He has some concerns of his own — about city officials potentially interfering in the church’s affairs and its effort to sell the property.

“I am concerned the City Council is going to scare people off by these political tactics,” Riddick said. “You have certain city councilors leading this campaign about St. Mark’s property, causing problems for the church. And it looks like there is an effort to derail the application process for possible use of the property.”



The church issued a request July 11 for proposals from entities interested in the property, with applications due by Aug. 18. Riddick said the church received about a half-dozen proposals for the property before the request for proposals was issued. He said the request was issued so potential bidders would be clear on what they should submit so their proposals can be evaluated against each other by church leaders. He said none of the proposals submitted in response to the request for proposals has yet been evaluated, nor did he know what they each propose to do with the property.

“The applications aren’t even due until Aug. 18, so we have no idea who is bidding on the property or what they’re proposing to do,” Riddick said.

He said church officials have sought to make it clear to any bidders they should check with city officials to see whether what they propose to do with the property is allowed under zoning rules.

The property is in a medium-density residential zoning district.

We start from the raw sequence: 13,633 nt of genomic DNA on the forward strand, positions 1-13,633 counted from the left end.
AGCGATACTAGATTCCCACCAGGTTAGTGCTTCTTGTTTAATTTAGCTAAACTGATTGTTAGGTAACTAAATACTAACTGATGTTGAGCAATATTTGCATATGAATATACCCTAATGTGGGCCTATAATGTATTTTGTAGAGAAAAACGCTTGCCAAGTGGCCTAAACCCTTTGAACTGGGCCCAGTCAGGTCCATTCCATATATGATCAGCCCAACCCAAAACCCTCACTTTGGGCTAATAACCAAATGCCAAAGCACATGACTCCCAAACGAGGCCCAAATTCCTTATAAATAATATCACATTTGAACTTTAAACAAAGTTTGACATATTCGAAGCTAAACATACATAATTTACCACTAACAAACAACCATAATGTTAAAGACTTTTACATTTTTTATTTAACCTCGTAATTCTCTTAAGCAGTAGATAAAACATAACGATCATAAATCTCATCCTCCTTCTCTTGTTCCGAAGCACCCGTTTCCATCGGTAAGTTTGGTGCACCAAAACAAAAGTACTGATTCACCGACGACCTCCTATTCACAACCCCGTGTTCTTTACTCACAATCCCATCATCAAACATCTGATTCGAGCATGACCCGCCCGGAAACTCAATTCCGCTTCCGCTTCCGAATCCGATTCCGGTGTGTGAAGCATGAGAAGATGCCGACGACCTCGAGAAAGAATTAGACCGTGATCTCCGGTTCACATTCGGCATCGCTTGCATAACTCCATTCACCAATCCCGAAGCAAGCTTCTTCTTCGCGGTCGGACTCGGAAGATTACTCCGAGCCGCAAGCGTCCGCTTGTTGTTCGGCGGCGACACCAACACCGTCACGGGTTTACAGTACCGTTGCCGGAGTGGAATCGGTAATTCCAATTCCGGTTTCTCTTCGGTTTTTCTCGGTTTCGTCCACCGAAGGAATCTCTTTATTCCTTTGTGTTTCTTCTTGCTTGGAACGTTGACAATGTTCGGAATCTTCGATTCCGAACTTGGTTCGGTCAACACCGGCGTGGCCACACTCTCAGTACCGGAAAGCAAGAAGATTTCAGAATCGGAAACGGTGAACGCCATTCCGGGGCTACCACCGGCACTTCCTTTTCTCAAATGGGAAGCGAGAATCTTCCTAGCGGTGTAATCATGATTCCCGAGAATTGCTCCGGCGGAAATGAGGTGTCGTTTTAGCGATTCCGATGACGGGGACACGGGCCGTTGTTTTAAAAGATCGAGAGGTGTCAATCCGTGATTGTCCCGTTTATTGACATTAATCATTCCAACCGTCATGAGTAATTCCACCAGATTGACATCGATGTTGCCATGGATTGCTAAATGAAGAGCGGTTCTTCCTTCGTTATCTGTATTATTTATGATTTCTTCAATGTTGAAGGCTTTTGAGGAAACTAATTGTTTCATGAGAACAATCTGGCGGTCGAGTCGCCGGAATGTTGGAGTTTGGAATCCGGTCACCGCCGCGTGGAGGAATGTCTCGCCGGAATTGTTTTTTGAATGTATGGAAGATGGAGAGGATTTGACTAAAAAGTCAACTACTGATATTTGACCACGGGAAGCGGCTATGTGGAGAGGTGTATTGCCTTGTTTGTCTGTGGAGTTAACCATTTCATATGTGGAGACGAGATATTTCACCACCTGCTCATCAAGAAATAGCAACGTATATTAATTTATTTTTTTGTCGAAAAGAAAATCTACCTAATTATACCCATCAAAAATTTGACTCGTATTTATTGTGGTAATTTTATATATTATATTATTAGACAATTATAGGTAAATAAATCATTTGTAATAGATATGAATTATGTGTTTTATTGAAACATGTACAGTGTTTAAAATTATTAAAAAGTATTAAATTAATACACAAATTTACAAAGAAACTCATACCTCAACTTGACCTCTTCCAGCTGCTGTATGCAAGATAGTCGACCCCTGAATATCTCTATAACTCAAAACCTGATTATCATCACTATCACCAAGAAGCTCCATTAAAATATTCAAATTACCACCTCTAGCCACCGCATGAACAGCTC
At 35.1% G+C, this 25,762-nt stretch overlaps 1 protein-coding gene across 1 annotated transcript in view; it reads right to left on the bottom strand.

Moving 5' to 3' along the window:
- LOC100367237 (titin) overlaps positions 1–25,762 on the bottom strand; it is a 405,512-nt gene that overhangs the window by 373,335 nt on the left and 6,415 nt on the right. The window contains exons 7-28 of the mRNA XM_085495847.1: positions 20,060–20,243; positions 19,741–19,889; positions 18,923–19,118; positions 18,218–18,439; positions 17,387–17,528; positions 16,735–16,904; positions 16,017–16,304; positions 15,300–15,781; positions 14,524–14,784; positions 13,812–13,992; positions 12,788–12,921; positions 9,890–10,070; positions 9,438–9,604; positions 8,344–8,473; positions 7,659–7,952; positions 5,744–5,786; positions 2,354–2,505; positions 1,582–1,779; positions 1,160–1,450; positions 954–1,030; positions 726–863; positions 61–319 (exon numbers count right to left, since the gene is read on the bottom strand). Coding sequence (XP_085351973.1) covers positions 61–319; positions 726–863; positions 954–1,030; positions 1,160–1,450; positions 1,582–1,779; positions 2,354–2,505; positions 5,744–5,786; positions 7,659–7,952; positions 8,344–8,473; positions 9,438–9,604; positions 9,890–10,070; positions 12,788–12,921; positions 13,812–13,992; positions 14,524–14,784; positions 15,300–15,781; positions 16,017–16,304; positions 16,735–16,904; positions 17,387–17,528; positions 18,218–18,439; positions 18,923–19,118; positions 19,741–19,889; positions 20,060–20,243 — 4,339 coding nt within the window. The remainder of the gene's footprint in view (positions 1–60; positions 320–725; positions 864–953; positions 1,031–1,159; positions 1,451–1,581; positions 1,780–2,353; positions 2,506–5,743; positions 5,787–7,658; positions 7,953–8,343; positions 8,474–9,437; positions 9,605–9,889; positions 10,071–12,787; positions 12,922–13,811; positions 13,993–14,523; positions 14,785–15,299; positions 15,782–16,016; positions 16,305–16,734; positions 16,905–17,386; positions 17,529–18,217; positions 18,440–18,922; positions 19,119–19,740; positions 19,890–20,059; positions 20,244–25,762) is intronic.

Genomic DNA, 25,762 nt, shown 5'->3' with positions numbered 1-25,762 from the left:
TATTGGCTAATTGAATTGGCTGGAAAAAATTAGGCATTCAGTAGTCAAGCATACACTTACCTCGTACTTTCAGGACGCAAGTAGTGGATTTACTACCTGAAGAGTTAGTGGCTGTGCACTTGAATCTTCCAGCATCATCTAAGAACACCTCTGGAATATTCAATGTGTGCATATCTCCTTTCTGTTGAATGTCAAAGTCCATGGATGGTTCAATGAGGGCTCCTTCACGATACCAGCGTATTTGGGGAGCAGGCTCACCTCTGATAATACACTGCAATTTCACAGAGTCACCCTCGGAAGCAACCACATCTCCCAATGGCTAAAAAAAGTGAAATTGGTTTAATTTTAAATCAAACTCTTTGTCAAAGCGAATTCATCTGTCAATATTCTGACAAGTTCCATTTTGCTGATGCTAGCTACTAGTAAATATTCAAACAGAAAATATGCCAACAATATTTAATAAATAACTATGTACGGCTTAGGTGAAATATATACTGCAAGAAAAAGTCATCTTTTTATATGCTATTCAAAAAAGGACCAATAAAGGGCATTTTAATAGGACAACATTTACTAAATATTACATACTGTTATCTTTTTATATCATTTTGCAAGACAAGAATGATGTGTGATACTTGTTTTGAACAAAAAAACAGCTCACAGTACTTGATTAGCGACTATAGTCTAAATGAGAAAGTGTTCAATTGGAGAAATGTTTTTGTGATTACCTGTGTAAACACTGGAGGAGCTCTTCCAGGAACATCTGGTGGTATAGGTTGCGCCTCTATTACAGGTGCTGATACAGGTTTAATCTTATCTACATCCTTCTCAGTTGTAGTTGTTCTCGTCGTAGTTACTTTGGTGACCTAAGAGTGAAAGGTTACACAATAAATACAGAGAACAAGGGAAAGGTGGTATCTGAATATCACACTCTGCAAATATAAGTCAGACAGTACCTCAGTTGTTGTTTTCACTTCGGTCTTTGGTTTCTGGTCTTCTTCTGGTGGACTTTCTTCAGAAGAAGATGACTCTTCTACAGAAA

Amanda Bartlett, executive director of Augusta Housing Authority, confirmed the authority had made a proposal, involving creating affordable senior housing, for the St. Mark’s property before the formal request for proposals was issued. She couldn’t be reached to discuss details of that proposal Friday.

Last week Conti proposed changing the wording of some city zoning rules about group homes and social services to clarify, she said, that homeless shelters and rooming houses wouldn’t be allowed in the zoning district that includes the St. Mark’s property. She said the changes, if they were in place when St. Mark’s Home, which previously provided housing for up to 15 women, was still operating, they would have made that use illegal.


At-Large Councilor Dale McCormick said she’s heard there will be a proposal for a retirement home at the former St. Mark’s Home, which wouldn’t be allowed under Conti’s proposal. McCormick said she thus couldn’t support the proposed change.

Conti responded that the former use of St. Mark’s Home as a retirement home went out of business because it was no longer viable.

Matt Nazar, the city’s development director, said he doesn’t think a homeless shelter, unless it is licensed as a group home by the state, would be allowed under current zoning language. He said Conti’s proposed language was meant to clarify that, but he does not think it would change what is allowed there.